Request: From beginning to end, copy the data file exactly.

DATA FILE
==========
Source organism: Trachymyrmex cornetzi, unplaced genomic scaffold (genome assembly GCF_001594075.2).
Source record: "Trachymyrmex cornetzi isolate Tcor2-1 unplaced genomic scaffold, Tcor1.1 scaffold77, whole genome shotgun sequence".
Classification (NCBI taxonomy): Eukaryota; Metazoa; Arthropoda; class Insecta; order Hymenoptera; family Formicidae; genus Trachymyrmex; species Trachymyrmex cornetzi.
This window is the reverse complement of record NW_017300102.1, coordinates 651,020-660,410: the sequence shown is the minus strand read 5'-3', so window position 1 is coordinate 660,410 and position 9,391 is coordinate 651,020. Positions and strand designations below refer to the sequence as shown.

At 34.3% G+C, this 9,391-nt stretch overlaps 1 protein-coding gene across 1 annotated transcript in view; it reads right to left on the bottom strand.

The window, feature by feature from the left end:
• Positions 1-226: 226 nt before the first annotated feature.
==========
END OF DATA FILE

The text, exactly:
Source organism: Trachymyrmex cornetzi, unplaced genomic scaffold (genome assembly GCF_001594075.2).
Source record: "Trachymyrmex cornetzi isolate Tcor2-1 unplaced genomic scaffold, Tcor1.1 scaffold77, whole genome shotgun sequence".
Classification (NCBI taxonomy): Eukaryota; Metazoa; Arthropoda; class Insecta; order Hymenoptera; family Formicidae; genus Trachymyrmex; species Trachymyrmex cornetzi.
This window is the reverse complement of record NW_017300102.1, coordinates 651,020-660,410: the sequence shown is the minus strand read 5'-3', so window position 1 is coordinate 660,410 and position 9,391 is coordinate 651,020. Positions and strand designations below refer to the sequence as shown.

At 34.3% G+C, this 9,391-nt stretch overlaps 1 protein-coding gene across 1 annotated transcript in view; it reads right to left on the bottom strand.

The window, feature by feature from the left end:
• Positions 1-226: 226 nt before the first annotated feature.